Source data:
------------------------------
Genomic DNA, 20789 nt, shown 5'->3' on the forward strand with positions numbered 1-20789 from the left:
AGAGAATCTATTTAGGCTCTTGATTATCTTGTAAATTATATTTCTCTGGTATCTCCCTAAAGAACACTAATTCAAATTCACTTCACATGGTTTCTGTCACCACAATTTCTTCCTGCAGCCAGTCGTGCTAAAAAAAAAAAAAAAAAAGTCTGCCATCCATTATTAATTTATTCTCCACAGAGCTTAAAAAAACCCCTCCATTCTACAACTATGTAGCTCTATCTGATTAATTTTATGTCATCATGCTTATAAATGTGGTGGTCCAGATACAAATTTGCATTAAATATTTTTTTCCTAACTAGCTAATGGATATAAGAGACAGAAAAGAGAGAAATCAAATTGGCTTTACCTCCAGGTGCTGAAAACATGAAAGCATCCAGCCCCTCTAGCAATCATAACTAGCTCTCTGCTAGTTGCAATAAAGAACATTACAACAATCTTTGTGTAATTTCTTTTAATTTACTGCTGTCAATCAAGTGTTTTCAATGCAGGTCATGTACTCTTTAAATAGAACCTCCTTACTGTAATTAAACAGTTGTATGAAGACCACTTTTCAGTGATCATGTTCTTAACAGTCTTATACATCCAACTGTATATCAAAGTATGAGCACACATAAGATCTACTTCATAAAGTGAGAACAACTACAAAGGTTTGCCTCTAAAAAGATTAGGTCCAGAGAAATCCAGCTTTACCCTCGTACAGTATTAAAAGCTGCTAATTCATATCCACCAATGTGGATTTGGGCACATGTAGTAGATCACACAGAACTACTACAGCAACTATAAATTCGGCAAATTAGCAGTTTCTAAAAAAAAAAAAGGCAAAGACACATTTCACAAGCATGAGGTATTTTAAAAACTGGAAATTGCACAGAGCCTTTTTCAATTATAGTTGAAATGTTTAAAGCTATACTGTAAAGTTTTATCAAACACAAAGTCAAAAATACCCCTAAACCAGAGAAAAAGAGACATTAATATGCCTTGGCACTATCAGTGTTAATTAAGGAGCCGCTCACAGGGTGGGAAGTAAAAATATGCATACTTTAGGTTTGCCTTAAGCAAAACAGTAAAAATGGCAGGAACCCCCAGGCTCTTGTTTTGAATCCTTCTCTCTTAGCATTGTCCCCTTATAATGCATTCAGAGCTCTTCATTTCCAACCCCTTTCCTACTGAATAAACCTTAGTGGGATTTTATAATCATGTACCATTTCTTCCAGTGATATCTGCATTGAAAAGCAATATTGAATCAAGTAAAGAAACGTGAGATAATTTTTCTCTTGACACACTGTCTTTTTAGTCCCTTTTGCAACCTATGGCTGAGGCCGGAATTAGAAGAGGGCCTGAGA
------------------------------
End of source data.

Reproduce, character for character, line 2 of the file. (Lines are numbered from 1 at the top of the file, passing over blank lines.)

AGAGAATCTATTTAGGCTCTTGATTATCTTGTAAATTATATTTCTCTGGTATCTCCCTAAAGAACACTAATTCAAATTCACTTCACATGGTTTCTGTCACCACAATTTCTTCCTGCAGCCAGTCGTGCTAAAAAAAAAAAAAAAAAAGTCTGCCATCCATTATTAATTTATTCTCCACAGAGCTTAAAAAAACCCCTCCATTCTACAACTATGTAGCTCTATCTGATTAATTTTATGTCATCATGCTTATAAATGTGGTGGTCCAGATACAAATTTGCATTAAATATTTTTTTCCTAACTAGCTAATGGATATAAGAGACAGAAAAGAGAGAAATCAAATTGGCTTTACCTCCAGGTGCTGAAAACATGAAAGCATCCAGCCCCTCTAGCAATCATAACTAGCTCTCTGCTAGTTGCAATAAAGAACATTACAACAATCTTTGTGTAATTTCTTTTAATTTACTGCTGTCAATCAAGTGTTTTCAATGCAGGTCATGTACTCTTTAAATAGAACCTCCTTACTGTAATTAAACAGTTGTATGAAGACCACTTTTCAGTGATCATGTTCTTAACAGTCTTATACATCCAACTGTATATCAAAGTATGAGCACACATAAGATCTACTTCATAAAGTGAGAACAACTACAAAGGTTTGCCTCTAAAAAGATTAGGTCCAGAGAAATCCAGCTTTACCCTCGTACAGTATTAAAAGCTGCTAATTCATATCCACCAATGTGGATTTGGGCACATGTAGTAGATCACACAGAACTACTACAGCAACTATAAATTCGGCAAATTAGCAGTTTCTAAAAAAAAAAAAGGCAAAGACACATTTCACAAGCATGAGGTATTTTAAAAACTGGAAATTGCACAGAGCCTTTTTCAATTATAGTTGAAATGTTTAAAGCTATACTGTAAAGTTTTATCAAACACAAAGTCAAAAATACCCCTAAACCAGAGAAAAAGAGACATTAATATGCCTTGGCACTATCAGTGTTAATTAAGGAGCCGCTCACAGGGTGGGAAGTAAAAATATGCATACTTTAGGTTTGCCTTAAGCAAAACAGTAAAAATGGCAGGAACCCCCAGGCTCTTGTTTTGAATCCTTCTCTCTTAGCATTGTCCCCTTATAATGCATTCAGAGCTCTTCATTTCCAACCCCTTTCCTACTGAATAAACCTTAGTGGGATTTTATAATCATGTACCATTTCTTCCAGTGATATCTGCATTGAAAAGCAATATTGAATCAAGTAAAGAAACGTGAGATAATTTTTCTCTTGACACACTGTCTTTTTAGTCCCTTTTGCAACCTATGGCTGAGGCCGGAATTAGAAGAGGGCCTGAGA